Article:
By Rebecca Avusu


All though we take it for granted, sanitation is a physical measure that has probably done more to increase human life span than any kind of drug or surgery (Deepak Chopra). The word sanitation also refers to the maintenance of hygienic conditions, through services such as garbage collection and wastewater disposal.


Ghana has become engulfed in filth. Almost every street and gutter in our communities is choked with solid and liquid waste. There is so much negligence and no show of concern when people are disposing off refuse generated at homes and workplaces. Rubbish and waste materials are haphazardly dumped anywhere in the environment, spreading deadly diseases such as cholera, diarrhoea and malaria.


Several measures by successive governments to curb this national menace have not yielded the desired results.


The Government of Ghana, as part of efforts to ensure that cities and towns are rid of filth, has initiated a national sanitation day slated for November 1, every year. This subsequently became a policy that the first Saturday of every month be observed as a National Sanitation Day across the country. The day is a voluntary clean-up day for all Ghanaians.


The President of the Republic of Ghana, Nana Addo Dankwa Akufo-Addo, also launched a National Sanitation Campaign with a call on all Ghanaians to treat every day as sanitation day. This call is in sync with his earlier campaign promise to see Ghana become clean.


However, most Ghanaians seem not to recognize the importance of sanitation in the country as they show no interest in the clean-up exercises and are, therefore, reluctant to participate. This apathetic attitude, is hampering the government’s intend of making Ghana the cleanest country in Africa.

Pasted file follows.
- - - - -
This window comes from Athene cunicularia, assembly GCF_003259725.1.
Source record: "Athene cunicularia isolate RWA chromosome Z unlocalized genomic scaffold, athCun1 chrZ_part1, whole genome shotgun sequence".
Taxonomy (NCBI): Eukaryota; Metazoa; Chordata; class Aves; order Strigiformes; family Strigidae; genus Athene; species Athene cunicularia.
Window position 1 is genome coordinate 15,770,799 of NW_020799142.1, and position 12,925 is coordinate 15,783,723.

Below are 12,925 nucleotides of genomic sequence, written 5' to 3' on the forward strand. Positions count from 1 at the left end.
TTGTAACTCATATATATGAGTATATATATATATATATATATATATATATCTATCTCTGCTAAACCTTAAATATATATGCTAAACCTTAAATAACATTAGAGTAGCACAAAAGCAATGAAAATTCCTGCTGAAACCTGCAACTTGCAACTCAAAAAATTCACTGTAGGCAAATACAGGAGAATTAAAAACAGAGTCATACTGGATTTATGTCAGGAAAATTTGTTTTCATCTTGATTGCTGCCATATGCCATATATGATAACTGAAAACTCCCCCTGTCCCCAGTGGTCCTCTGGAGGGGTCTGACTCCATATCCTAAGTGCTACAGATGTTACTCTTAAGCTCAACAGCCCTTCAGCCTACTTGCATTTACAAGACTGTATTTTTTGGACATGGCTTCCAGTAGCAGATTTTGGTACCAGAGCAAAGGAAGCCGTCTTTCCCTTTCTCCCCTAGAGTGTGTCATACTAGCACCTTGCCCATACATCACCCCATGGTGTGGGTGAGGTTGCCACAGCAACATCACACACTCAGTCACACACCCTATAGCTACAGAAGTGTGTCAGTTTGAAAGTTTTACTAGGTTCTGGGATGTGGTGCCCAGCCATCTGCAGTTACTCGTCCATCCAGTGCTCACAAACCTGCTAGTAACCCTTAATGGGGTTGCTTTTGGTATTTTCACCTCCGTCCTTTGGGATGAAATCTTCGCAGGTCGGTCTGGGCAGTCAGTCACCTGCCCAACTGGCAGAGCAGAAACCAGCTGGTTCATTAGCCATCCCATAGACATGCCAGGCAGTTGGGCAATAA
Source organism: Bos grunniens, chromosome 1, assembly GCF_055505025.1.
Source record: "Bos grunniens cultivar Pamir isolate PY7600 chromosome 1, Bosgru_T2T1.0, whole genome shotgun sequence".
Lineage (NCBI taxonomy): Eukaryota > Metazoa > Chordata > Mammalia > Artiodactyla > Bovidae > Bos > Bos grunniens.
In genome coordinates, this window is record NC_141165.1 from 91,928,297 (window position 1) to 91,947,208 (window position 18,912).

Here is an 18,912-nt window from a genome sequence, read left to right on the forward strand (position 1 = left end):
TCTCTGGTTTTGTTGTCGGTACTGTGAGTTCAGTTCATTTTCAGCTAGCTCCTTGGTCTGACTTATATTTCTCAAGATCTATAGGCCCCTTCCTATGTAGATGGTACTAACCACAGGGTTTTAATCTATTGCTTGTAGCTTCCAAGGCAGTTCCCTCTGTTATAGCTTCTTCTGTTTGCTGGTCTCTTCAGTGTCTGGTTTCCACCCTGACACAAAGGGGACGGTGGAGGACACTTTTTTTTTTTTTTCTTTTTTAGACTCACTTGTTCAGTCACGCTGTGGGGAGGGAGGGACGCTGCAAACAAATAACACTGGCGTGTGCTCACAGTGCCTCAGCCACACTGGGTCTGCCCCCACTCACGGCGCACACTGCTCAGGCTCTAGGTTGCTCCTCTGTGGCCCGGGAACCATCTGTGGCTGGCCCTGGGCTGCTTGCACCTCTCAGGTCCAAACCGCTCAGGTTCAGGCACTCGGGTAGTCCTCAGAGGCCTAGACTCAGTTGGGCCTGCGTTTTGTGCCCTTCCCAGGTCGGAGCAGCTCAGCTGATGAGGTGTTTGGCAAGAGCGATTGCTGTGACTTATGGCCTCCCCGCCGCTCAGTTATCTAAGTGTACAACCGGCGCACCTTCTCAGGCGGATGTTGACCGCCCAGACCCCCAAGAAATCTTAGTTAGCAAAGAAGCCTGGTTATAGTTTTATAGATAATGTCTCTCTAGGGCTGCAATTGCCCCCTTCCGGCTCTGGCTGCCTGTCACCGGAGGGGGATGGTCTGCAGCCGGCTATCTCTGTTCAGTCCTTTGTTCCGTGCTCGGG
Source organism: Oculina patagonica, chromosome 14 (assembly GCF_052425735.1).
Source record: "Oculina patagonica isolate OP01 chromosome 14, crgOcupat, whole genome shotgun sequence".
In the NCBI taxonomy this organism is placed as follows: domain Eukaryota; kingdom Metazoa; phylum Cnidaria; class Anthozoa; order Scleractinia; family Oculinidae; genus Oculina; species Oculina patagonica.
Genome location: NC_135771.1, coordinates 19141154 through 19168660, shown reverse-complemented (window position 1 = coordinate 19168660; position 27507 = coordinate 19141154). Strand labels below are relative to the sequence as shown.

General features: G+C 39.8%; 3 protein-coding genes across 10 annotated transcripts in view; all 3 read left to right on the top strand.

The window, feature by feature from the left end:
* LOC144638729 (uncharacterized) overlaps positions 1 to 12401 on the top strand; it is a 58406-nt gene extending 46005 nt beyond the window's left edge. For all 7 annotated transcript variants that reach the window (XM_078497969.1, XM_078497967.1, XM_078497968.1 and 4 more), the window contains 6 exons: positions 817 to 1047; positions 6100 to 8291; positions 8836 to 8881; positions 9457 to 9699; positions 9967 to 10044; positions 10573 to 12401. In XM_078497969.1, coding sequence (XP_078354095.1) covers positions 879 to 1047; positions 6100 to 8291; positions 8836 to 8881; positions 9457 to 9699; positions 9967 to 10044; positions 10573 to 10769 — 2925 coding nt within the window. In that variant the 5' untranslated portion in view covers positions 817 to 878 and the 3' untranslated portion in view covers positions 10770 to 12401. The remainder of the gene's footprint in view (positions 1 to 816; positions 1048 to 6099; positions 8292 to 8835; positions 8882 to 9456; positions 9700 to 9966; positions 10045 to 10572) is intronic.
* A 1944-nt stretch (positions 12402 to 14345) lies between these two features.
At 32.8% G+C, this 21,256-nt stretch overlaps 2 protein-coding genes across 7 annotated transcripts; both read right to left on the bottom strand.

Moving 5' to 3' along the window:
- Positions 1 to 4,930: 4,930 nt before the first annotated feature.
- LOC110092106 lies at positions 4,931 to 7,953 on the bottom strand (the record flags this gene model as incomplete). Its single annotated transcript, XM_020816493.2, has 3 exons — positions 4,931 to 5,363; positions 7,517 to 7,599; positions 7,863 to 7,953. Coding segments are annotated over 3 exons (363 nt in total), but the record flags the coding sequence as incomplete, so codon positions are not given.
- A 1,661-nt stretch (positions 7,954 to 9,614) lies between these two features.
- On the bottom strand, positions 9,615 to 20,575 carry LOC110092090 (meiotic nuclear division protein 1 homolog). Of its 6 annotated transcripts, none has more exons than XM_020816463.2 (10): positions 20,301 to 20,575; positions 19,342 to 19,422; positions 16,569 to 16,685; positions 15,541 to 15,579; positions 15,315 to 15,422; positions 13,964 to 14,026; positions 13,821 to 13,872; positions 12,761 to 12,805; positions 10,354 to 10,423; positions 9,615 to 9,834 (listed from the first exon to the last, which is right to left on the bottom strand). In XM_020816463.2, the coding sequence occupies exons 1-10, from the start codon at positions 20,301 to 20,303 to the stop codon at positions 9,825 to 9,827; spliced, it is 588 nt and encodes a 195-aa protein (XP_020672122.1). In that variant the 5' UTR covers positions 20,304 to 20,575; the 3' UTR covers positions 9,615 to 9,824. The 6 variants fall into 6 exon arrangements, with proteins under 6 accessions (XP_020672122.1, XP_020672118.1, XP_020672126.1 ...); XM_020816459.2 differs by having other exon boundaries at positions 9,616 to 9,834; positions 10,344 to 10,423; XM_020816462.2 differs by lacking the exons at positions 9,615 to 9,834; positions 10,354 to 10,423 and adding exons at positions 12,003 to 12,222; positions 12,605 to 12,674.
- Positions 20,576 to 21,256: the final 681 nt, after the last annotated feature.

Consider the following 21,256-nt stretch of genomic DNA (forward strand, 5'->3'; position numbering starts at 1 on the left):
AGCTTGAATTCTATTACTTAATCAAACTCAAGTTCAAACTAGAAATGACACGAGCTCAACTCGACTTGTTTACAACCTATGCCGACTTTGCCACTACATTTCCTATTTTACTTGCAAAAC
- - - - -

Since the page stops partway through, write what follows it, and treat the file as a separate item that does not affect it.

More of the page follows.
Ghanaians must show commitment when it comes to sanitation since cleaning our communities will help reduce conditions that breed diseases such as cholera.


Natural disasters such as flood may also be prevented when drains and gutters are cleared for running water to pass freely.


The horrors of June 3, 2015 are enough to remind us on the dangers of living in dirty surroundings. Environmental cleanliness begins with each individual’s desire to be cleaned. If we desire to be close to God, we should desire to dwell in clean soul with a clean body in a clean environment.


We must know that sanitation is individual responsibility and not necessarily the duty of the government, even though there is the need to fight it together.


Individuals must avoid dumping refuse and defecating at open places. But for individuals to avoid dumping refuse and defecating at open places, government must also implement sanitation policies and ensure enforcement of sanitation regulations.


The writer is an intern at the Information Services Department.





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